Closing on your home is exciting, but it also comes with a lot of expenses, not to mention a new vocabulary. Below you’ll find everything you need to know about what closing costs are, information on the closing disclosure in plain English and why you have to pay closing costs.
What is The Closing Disclosure Form?
The closing disclosure form is a 5-page guide that you receive three days before your closing. It details all of the costs involved in your real estate transaction and makes sure there is a record of the deed transfer. You can find an example of the form on the government’s Consumer Finance website.
Before your closing appointment, compare this form with the Loan Estimate you received from your lender when you applied for a mortgage as it should match up. If something seems different or wrong, you should ask your lender or your closing agent about it before your closing date so you don’t delay the process.
What is the Mortgage Disclosure and Your Loan Costs (Section A)
The first page of the Closing Disclosure shows the details of your mortgage and how much you should expect to pay over time. This is a legal document, so make sure your name is spelled correctly and the address is right. You’ll want to go over the loan terms and payments and double-check that it aligns with the Loan Estimate you were given when you started the mortgage process. If they do not match up, do not sign it until you get clarification from your lender.
What Does Cash to Close Mean?
Cash to close is the money needed from the buyer in order to purchase the house and includes the down payment. You can find more details about this on page 3.
Which Closing Fees Are Not Optional (Section B)
Some fees aren’t negotiable. This includes filing fees, credit report fees, appraisals or other set expenses that you cannot shop around for. These are listed in Section B. They should also match up to what was listed there by your lender.
Ways to Save on Real Estate Closing Costs (Section C)
Not all closing costs are set in stone and yes, you can save money on them. Home buyers are allowed to compare prices and choose some service providers and those are included in Section C. Common closing costs you can avoid and lower include:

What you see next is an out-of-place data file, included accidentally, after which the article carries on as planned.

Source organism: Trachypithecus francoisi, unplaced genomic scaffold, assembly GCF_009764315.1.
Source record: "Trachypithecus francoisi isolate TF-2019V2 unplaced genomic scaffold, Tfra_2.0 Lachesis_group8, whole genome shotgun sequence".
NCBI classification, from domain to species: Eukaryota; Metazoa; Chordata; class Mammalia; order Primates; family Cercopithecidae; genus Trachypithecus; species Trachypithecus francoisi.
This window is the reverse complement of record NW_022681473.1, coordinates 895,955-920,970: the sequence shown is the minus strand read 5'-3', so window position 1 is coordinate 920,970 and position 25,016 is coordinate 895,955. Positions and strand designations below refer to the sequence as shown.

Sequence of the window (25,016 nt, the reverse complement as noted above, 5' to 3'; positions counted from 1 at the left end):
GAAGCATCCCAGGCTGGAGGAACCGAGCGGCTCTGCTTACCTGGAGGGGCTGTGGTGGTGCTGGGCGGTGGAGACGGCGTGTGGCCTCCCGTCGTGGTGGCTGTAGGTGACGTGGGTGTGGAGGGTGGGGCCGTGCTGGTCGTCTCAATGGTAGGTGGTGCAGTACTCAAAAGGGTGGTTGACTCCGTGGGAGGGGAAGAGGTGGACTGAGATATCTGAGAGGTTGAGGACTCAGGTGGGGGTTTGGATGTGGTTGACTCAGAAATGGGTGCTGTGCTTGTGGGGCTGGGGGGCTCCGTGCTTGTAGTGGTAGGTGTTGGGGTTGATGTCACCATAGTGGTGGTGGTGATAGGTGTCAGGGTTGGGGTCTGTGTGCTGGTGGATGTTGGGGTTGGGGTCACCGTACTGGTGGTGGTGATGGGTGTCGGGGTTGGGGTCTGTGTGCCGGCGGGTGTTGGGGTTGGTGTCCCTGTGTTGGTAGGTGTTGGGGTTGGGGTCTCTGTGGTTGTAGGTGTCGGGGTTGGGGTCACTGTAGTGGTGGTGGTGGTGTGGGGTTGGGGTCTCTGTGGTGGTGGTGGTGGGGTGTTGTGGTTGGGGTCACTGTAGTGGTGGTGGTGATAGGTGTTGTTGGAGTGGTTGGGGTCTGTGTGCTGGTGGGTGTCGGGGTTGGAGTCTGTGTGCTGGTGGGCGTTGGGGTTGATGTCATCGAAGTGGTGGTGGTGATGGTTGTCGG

- Document preparation
- Attorney and legal representation
- Notary Public
- Title services including searches and insurance
- Closing agent
- Inspections – home, pest, wells, lead paint, septic system, etc.
Why Did I Get Double Billed for Some Services?
Often home buyers pay for services like home or pest inspections out of pocket before the closing process. If you’ve already paid for services, send a copy of the check or payment to the settlement agent before closing. They’ll make sure that the amount is included in the disclosure and the service professional isn’t paid twice.
Why Are There so Many Title Services Listed?
A good title insurance company can provide all of the title services needed to close on a home, but you can shop for each of them separately. However, keeping them all with the same company is normally more convenient and less expensive.
Here are the closing fees you can shop around for if you want to lower your closing costs:
- Lender’s title insurance, based on the amount of the mortgage loan;
- Owner’s title insurance, optional and based on the value of the property;
- Title Insurance Binder, which is the title insurance company’s binding promise to provide insurance;
- Title Search, which covers all of time and effort of researching the property title and clearing up any problems;
- Settlement Agent Fee, a flat fee paid for closing services.
You’ll only see lender’s and owner’s title insurance if you’re taking out a mortgage or have chosen to purchase a policy to protect yourself in case there’s a title claim. The amount paid for an owner’s policy may be listed in “Other Costs” instead.
What are the Other Costs on the Closing Disclosure (Section E through L)
Other costs are government fees, taxes, and prepaid items not listed elsewhere. The prepaid interest is the amount of interest that accrues on your mortgage between the day you close and the day you make the first mortgage payment. Prepaid taxes are for the property taxes that won’t be covered by your escrow until the new year starts.
The different items in these sections can vary by transaction, but your Settlement Agent should be able to explain what an item is for if you have any questions.
What is the Cash to Close From Borrower?
The third page of the closing disclosure is one you’ll want to pay particularly close attention to. It’s where all of the fees are tallied up, any payments you’ve made, like a deposit or where earnest money is subtracted, and the net cash to close is calculated.
The Cash to Close From Borrower at the bottom of the page is the amount you’ll need to have wired to the escrow account before the closing date. You should wire the money a day or two in advance to make sure it clears. You cannot bring cash or pay by credit card and if the wire transfer has not made it to escrow, your closing will be delayed.
How Do I Send the Closing Fees and Who Do They Go To?
Your closing agent will tell you how to send the money and give you the account number. Make sure you speak to the closing agent in person to avoid wire transfer scams. If you need a cashier’s check, you’ll need to know that in advance as well in order to get to the bank and have it issued.